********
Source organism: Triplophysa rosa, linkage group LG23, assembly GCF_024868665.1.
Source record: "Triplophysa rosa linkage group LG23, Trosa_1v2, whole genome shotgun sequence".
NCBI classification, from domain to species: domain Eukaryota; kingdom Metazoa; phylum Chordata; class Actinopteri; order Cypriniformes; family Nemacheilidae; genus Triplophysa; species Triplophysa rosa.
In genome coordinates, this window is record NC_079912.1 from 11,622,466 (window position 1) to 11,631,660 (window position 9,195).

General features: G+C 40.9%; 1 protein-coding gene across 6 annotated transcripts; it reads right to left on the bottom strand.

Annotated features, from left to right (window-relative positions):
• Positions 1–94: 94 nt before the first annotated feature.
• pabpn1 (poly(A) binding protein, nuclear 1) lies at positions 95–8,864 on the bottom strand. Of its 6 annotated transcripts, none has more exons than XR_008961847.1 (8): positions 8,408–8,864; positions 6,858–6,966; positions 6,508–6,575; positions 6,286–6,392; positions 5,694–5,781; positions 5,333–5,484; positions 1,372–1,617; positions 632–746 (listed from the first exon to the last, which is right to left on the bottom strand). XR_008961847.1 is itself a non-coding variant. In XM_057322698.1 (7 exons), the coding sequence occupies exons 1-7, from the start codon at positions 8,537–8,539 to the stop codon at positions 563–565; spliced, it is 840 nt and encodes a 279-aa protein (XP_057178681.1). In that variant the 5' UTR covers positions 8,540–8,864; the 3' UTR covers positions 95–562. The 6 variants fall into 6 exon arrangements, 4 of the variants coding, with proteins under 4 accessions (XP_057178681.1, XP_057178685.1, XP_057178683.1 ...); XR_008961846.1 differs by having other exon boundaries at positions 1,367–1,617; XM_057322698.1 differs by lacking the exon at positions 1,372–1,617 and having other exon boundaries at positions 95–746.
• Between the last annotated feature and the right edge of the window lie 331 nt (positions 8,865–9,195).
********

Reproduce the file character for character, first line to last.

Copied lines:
Source organism: Triplophysa rosa, linkage group LG23, assembly GCF_024868665.1.
Source record: "Triplophysa rosa linkage group LG23, Trosa_1v2, whole genome shotgun sequence".
NCBI classification, from domain to species: domain Eukaryota; kingdom Metazoa; phylum Chordata; class Actinopteri; order Cypriniformes; family Nemacheilidae; genus Triplophysa; species Triplophysa rosa.
In genome coordinates, this window is record NC_079912.1 from 11,622,466 (window position 1) to 11,631,660 (window position 9,195).

General features: G+C 40.9%; 1 protein-coding gene across 6 annotated transcripts; it reads right to left on the bottom strand.

Annotated features, from left to right (window-relative positions):
• Positions 1–94: 94 nt before the first annotated feature.
• pabpn1 (poly(A) binding protein, nuclear 1) lies at positions 95–8,864 on the bottom strand. Of its 6 annotated transcripts, none has more exons than XR_008961847.1 (8): positions 8,408–8,864; positions 6,858–6,966; positions 6,508–6,575; positions 6,286–6,392; positions 5,694–5,781; positions 5,333–5,484; positions 1,372–1,617; positions 632–746 (listed from the first exon to the last, which is right to left on the bottom strand). XR_008961847.1 is itself a non-coding variant. In XM_057322698.1 (7 exons), the coding sequence occupies exons 1-7, from the start codon at positions 8,537–8,539 to the stop codon at positions 563–565; spliced, it is 840 nt and encodes a 279-aa protein (XP_057178681.1). In that variant the 5' UTR covers positions 8,540–8,864; the 3' UTR covers positions 95–562. The 6 variants fall into 6 exon arrangements, 4 of the variants coding, with proteins under 4 accessions (XP_057178681.1, XP_057178685.1, XP_057178683.1 ...); XR_008961846.1 differs by having other exon boundaries at positions 1,367–1,617; XM_057322698.1 differs by lacking the exon at positions 1,372–1,617 and having other exon boundaries at positions 95–746.
• Between the last annotated feature and the right edge of the window lie 331 nt (positions 8,865–9,195).